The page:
It’s that time of year again: time to take stock of all that was 2006, and look towards 2007. We covered a lot of ground this year. For those just tuning in, some of the highlights.
Smarter Loyalty Programs
Following last year’s 8-part series on loyalty programs, we took a look at more advanced concepts in customer loyalty. We addressed the idea that loyalty is not annual, and a “loyalty slate” shouldn’t be wiped clean after every year. Advanced loyalty programs should take into account a more cumulative view of my activity. We also took a look at shop.com’s inventive strategy for increasing off season sales, by building loyalty in the off season and providing discounts in Q4 based on purchases in Q2 and Q3. This is in contrast to most companies that do a big Q4 push, then try to capitalize on those first time users during the following year. Finally, we looked at inventive ways non-traditional companies, like those in the shipping industry, could capitalize on loyalty programs to provide better pricing and increase customer retention.
In a series of columns, we looked at various aspects of e-mail marketing. We started by asking, Is e-mail still important?There are so many other ways to reach consumers, including both offline and online methods, that e-mail itself has come under fire, mostly due to overuse and susceptibility to spam. Assuming e-mail still is relevant, we examined how to put more of your brand in e-mail marketing campaigns, beyond just the look and feel.
When users complain about e-mail marketing campaigns, we addressed the issues that are your fault, such as not providing an easy unsubscribe mechanism (thereby increasing the likelihood users will simply mark the e-mail as spam), and the fact that e-mail interfaces don’t standardize an “unsubscribe” button, or any feedback loop at all. They simply let users mark e-mails as spam. That’s not what you want!
Perhaps the most important improvement on e-mail marketing can come from the combination of clickstream analysis and e-mail marketing. Studies have shown e-mail triggered off user actions containing information that pertains to what the user is doing now, versus what they bought in the past, is highly effective. We looked at case studies of who’s doing this well, and discussed ways you can use this type of e-mail in your own businesses.
User experience is always a large topic in this column. This year we looked at a lot of case studies. Some companies are making great advances in user experiences, and some are falling behind the 8-ball. Of general concern this year was the fact that all Web sites and all CRM programs, must be accessible. While common sense tells us this, this year brought legal cases that made the point more emphatic. In addition to accessibility, we looked at other barriers to entry such as what happens when you ask for too much information during registration, how we deal with international users, and even how our error messages can lead to confusion.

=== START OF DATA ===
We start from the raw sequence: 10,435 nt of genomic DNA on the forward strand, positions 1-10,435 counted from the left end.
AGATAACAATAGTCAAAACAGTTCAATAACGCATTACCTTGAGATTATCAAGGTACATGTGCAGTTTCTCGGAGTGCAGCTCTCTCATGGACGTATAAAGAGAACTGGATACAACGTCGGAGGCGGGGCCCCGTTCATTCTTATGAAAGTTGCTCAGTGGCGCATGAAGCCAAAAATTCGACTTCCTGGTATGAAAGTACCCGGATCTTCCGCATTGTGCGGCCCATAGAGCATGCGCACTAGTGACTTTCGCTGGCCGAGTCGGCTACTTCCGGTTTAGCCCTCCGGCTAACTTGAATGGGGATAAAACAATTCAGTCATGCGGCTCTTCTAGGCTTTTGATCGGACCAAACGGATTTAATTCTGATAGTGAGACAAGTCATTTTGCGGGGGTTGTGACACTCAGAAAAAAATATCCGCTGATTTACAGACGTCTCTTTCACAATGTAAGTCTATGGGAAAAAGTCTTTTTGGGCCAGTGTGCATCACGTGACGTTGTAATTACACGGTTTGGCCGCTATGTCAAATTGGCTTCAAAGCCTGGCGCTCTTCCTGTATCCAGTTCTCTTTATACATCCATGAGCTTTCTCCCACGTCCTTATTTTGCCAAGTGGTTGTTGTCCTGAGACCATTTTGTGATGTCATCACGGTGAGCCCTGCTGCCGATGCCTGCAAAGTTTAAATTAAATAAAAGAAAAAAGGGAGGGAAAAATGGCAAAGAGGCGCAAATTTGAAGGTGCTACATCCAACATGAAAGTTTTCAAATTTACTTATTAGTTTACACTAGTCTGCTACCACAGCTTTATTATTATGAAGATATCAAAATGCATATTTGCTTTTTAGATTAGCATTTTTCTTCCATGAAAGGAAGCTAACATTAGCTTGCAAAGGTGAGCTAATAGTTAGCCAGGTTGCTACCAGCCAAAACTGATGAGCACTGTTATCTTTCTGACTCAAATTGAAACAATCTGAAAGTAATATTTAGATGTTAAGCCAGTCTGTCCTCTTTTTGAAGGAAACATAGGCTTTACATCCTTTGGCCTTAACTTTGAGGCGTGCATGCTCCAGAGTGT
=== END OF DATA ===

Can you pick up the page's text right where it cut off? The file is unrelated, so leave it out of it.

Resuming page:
We also looked at how the user experiences in other industries can help inform our own. Often, our own problems are already solved somewhere else.
Finally, we examined a case study (from one of our own clients) SkyMall. They launched a next-generation shopping cart/checkout system that’s far beyond the standard checkout funnel in use to day. The checkout process alone is accounting for a tremendous increase in sales and average order size. This is due to the fact that (among many advances) the user can interact with the cart and wishlist (and all options within the cart) throughout the checkout process.
User experience and marketing are extremely important, but if users can’t find the products and services they need on your site, it doesn’t matter how terrific your shopping cart is. Without proper understanding of merchandising, that shopping cart will remain empty. We talked about the importance of gaining trust online and becoming a trusted advisor. This makes people turn to you for guidance, and for purchases.
We also discussed creating value based on a test we did with a client. Sometimes just offering a product isn’t enough. In our test, we offered a service monthly, quarterly, and annually. Previously, the site had only offered the annual service. By offering it in smaller doses, we hoped to increase sales among those who didn’t want to spend the money on an annual service. To our surprise, the additional service options did exactly the opposite: they increased the annual subscription rate because the price was slightly lower than the other options (over the course of the year). By creating a perceived value of the annual subscription, the less expensive option increased sales of the most expensive option.
Finally, we looked at cross-selling. We started at effective cross-selling by defining terms. What’s an up-sell? What’s a cross-sell? When is it appropriate to offer alternatives to a product, and when should you list products that are related to the product (such as accessories)? Once we addressed the basics, we looked at new tools that allow these rules to operate on your Web site, and use metadata to increase the relevancy of merchandising.
Thanks for a great year
While we covered a lot of topics in 2006, 2007 will likely move the industry in areas we can only speculate about. I appreciate you reading my column this year, and hope you all keep reading next year. I’ve gotten lots of terrific feedback from you over the past 12 months, and encourage you to keep writing. Your questions and comments give me insight about what topics I should cover. If you want to know more about specific topics, or want to tell me to keep writing about certain topics, please let me know.
All my best for a happy and healthy new year.
Until next time…
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